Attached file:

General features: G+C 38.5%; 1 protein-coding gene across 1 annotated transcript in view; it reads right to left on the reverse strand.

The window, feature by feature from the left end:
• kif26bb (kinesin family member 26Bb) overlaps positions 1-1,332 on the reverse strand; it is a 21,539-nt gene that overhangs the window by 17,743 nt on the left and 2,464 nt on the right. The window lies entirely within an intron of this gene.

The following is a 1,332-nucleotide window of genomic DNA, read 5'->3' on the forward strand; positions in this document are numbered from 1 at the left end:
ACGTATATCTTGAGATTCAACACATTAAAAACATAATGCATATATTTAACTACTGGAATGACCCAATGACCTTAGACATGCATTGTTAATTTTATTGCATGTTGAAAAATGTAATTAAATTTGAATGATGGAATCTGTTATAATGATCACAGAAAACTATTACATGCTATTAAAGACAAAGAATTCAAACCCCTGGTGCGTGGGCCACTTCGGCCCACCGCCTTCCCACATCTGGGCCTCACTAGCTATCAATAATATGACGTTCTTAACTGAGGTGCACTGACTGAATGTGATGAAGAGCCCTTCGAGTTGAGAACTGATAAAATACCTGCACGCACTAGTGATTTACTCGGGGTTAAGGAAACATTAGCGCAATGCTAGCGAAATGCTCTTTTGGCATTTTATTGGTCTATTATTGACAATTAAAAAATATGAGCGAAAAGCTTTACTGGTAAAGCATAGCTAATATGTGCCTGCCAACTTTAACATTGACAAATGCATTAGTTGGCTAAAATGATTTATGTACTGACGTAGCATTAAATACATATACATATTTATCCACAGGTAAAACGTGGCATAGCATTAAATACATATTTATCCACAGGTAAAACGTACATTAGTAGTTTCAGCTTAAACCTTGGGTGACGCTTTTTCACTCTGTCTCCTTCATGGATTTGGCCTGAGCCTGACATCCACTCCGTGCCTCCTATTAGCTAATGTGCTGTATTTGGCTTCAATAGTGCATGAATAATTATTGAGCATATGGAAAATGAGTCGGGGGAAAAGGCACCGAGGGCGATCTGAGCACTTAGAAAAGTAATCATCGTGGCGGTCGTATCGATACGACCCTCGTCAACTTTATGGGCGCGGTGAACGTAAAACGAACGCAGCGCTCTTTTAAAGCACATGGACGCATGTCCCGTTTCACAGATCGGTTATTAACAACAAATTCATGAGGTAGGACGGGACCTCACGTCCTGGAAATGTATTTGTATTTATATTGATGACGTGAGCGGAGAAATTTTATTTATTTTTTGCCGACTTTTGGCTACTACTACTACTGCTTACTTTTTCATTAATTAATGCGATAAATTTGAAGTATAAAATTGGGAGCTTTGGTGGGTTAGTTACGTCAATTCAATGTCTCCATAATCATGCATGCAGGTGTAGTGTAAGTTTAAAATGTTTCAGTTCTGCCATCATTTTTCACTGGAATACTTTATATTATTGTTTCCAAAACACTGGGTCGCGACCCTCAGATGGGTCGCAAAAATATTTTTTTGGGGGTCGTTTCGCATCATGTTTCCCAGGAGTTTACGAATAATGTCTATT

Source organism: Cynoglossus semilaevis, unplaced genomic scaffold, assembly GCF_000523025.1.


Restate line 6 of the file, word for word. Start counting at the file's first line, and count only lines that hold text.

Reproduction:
Source organism: Cynoglossus semilaevis, unplaced genomic scaffold, assembly GCF_000523025.1.